Down and Dirty (Shameless Southern Nights)(4)

By: J.H. Croix & Ali Parker

Ken? “No. Who’s that?”

My father looked relieved, shaking his head as he rose from his seat. “No one. Just keep an eye out, okay?”

“Okay.” I stood from my chair, leaning over to keep the receiver to my ear to say goodbye before I left. “I’ll see you, dad.”

“See you next time, Jeremy,” he said, placing his receiver back in its cradle as he turned away from me and waited to be escorted back inside.

I went through the motions to leave, yet another process. It was good to get out. It was damn near suffocating in there. I filled my lungs with a deep breath of air when I finally made it back to the parking lot.

Chapter Two


“Mommy! I smell pancakes.” Austin’s excited voice, still hoarse from sleep rang out. I spun round to face my little boy, rubbing his eyes as he shot through the doorway and ran straight to me.

One of my arms swept out to catch him and lift him up against me while the other saved the pancake in the pan from burning. Setting the spatula aside, I flipped the heat off. I grinned at the main man in my life and gave him a quick squeeze before he wiggled out of my arms.

“You do? I wonder if whoever made the pancakes will share them with you.”

Austin slid out of my arms, stopping to stare up at me. He used to love me holding him, carrying him, but not so much anymore. At five years old, he was strong-willed and independent, refusing to let me carry him around or hold him for too long.

I couldn’t even if I tried. He was too busy running around for me to catch him most of the time. Blinking up at me, his emerald green eyes flicked between the stove, the stack of pancakes that sat beside it and the spatula I’d just set down.

“But you made them,” he pointed out, hands on his narrow little hips as his eyes widened. When he gave me that look, I would just about give up my left arm for him if he asked. “You always share with me.”

“True,” I replied with a smile. “Why do you think that is?”

I put a finger to my chin and pretended to think while Austin burst out in a fit of giggles and gave my leg a quick hug before he scurried to his spot in the kitchen nook. “It’s because you love me.”

“You think?” I asked him, letting my brow scrunch as if I was really confused about this. Austin didn’t buy into my act.

Instead, he giggled again and took a sip of orange juice from the cup I’d set out for him earlier. “I don’t have to think about that one. I know Mom. You love me.”

“I do,” I confirmed, carrying the pancakes to the table. “You love me too?”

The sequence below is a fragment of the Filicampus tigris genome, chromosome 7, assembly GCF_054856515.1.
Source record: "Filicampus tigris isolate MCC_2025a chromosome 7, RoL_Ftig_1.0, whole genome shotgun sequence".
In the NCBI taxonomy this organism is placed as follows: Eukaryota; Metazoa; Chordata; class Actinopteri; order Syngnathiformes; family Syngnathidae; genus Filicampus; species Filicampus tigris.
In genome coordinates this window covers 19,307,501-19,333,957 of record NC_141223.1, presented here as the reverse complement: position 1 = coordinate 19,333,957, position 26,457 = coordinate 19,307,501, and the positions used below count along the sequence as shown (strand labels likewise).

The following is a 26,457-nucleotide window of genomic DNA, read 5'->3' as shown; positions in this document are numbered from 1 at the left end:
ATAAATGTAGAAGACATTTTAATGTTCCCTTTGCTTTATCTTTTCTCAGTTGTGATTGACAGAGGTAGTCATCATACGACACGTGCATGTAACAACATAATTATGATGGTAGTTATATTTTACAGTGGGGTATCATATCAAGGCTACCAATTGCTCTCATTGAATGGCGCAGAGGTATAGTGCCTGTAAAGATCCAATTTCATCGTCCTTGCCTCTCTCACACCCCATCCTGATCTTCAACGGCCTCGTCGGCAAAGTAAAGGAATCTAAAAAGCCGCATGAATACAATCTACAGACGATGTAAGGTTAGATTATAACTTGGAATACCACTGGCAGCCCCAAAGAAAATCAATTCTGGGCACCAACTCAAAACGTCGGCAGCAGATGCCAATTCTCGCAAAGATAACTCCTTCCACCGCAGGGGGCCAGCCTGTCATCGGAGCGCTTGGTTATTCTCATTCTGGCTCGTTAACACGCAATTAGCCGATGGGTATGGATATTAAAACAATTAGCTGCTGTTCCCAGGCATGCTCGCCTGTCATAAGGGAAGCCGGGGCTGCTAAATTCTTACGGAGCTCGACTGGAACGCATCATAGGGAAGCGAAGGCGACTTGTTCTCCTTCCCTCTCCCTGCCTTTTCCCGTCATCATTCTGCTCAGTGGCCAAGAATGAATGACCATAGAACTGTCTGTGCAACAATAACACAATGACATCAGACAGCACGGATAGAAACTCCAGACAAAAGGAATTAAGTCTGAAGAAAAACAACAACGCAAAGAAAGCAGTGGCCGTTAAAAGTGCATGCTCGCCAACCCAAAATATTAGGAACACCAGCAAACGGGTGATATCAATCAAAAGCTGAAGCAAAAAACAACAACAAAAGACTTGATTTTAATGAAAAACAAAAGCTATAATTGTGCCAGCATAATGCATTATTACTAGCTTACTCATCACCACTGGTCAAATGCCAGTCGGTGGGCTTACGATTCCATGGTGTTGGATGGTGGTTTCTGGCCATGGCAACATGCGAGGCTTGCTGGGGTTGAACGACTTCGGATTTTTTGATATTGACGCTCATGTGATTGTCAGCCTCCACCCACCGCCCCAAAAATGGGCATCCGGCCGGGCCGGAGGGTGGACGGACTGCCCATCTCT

I didn’t have to ask, but I liked hearing it all the same. Austin’s eyes were glued to the pancakes when he answered, making me roll mine as I set the plate down. “I do mommy. Of course I love you. You make pancakes.”

“Well in that case, I guess I’ll just have to keep making them,” I teased, watching him as he closely watched me dish up a pancake for him. “Are you going to say thank you?”

Austin nodded, not taking his eyes from the pancake, murmuring, “Thanks mommy.”

He didn’t even need me to pour syrup for him anymore. He grabbed the bottle, made a huge blob on his pancake and scarfed it down.

“I love pancakes.” Austin’s tongue came out to swipe at a glob of syrup on his chin. He grinned widely as we waited for me to pass another one. “I love pancakes almost as much as I love you.”

A serious expression came over his little face, his dark hair sticking up in every direction as his green eyes lifted to mine, then dropped back to the pancakes. He had my coloring thankfully, with the dark hair and the green eyes. I thanked my stars for that because the last thing I wanted was to be reminded of my ex every time I looked at Austin.

“That’s good to know, buddy.” I pushed all images and thoughts of Austin’s father out of my mind. Today was about me and my son. Every Saturday was our time together. Wesley, my douchebag ex, wasn’t going to ruin that for me. “What do you want to do today?”

“We can go to the park?” Austin suggested, eyes lighting up with excitement. There was nothing special about the local park near our home, but he couldn’t get enough of it.

“You bet. Finish your breakfast first, then we’ll go.”

I managed to scarf down half a pancake once I’d gotten all the dishes in the sink before Austin was done and zooming around the kitchen again.

He was almost out the kitchen door by the time I stopped him. “Austin! Hands baby, you have to wash your hands. And we’ve got to get you dressed if you want to go to the park.”